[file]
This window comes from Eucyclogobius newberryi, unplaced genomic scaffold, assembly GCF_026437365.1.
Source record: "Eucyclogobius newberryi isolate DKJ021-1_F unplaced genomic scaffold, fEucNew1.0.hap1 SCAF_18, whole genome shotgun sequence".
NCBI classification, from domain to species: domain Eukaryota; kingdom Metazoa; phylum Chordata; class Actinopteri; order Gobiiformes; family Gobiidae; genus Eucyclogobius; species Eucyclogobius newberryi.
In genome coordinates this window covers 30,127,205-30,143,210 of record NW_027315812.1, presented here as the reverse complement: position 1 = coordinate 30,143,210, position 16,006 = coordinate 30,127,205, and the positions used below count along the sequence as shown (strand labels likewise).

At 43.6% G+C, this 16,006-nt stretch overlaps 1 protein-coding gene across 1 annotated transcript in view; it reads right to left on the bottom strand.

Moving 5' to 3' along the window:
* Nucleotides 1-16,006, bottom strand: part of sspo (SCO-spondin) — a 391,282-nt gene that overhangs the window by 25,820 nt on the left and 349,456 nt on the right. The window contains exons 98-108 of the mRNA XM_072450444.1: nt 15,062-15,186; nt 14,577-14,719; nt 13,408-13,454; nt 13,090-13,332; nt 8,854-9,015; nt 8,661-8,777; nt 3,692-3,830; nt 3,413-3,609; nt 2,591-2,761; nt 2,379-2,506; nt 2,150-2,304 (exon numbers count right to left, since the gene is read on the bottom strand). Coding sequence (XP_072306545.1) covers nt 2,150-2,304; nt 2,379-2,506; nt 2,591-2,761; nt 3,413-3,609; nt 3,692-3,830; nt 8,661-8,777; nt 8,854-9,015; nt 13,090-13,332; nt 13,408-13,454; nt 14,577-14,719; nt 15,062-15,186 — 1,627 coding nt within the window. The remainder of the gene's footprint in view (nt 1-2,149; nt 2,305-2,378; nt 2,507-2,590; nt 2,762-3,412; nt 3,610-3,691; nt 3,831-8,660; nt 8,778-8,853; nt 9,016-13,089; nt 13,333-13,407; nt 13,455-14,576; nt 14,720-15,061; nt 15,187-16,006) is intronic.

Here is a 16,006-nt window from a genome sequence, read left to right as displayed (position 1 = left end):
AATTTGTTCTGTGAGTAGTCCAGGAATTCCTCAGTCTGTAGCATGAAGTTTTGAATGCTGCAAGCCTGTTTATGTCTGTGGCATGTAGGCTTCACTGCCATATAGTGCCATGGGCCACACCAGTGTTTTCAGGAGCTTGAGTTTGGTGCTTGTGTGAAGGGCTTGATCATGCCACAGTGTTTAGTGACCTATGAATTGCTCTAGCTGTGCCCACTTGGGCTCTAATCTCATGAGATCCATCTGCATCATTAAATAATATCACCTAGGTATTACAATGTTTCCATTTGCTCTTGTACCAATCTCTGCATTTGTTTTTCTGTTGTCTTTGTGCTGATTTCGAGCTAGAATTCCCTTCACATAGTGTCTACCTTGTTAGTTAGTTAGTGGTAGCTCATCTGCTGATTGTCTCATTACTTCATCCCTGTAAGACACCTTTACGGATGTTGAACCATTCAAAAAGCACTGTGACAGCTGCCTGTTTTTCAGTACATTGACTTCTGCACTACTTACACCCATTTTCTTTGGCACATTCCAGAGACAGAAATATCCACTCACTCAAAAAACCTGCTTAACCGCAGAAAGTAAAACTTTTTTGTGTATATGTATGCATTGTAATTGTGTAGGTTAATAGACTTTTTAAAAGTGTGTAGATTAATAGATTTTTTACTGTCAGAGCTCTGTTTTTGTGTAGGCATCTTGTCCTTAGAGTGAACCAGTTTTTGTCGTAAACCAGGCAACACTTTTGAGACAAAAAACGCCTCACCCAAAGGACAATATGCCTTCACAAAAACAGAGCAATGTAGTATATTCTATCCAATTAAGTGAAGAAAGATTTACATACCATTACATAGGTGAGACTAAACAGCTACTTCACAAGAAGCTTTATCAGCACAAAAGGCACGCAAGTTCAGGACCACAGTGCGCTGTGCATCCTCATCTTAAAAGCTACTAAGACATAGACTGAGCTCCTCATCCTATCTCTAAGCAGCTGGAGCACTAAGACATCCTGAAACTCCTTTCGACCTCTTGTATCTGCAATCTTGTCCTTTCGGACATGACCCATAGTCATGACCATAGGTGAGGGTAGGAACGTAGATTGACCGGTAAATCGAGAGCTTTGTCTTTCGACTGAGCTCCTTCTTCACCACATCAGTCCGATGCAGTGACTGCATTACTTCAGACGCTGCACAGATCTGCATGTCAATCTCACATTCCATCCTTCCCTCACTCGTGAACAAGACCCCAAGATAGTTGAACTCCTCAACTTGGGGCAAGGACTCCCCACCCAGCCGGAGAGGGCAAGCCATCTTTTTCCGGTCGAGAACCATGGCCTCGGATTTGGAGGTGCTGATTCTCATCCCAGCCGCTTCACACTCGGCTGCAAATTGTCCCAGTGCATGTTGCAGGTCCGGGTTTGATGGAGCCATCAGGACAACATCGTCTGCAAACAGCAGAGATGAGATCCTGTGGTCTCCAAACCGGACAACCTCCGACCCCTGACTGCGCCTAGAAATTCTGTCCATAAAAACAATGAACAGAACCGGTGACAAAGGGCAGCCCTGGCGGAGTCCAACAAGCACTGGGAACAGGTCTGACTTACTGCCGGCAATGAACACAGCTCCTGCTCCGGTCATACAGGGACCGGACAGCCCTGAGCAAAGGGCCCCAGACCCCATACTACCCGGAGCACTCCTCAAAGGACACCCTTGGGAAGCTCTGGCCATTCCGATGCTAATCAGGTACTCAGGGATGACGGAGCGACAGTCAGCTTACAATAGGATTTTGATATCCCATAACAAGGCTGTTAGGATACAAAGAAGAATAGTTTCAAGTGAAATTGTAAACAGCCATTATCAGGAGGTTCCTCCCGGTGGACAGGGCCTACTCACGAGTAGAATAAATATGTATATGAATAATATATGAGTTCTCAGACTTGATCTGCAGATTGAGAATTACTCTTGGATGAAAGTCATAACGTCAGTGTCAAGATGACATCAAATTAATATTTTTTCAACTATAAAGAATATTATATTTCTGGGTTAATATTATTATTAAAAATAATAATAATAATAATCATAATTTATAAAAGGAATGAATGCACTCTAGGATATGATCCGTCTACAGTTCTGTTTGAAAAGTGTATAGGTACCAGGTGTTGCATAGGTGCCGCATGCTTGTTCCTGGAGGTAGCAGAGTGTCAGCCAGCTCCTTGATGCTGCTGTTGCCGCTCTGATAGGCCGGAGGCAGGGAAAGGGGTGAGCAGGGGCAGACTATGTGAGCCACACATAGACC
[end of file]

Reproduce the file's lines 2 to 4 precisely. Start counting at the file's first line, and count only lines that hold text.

Source record: "Eucyclogobius newberryi isolate DKJ021-1_F unplaced genomic scaffold, fEucNew1.0.hap1 SCAF_18, whole genome shotgun sequence".
NCBI classification, from domain to species: domain Eukaryota; kingdom Metazoa; phylum Chordata; class Actinopteri; order Gobiiformes; family Gobiidae; genus Eucyclogobius; species Eucyclogobius newberryi.
In genome coordinates this window covers 30,127,205-30,143,210 of record NW_027315812.1, presented here as the reverse complement: position 1 = coordinate 30,143,210, position 16,006 = coordinate 30,127,205, and the positions used below count along the sequence as shown (strand labels likewise).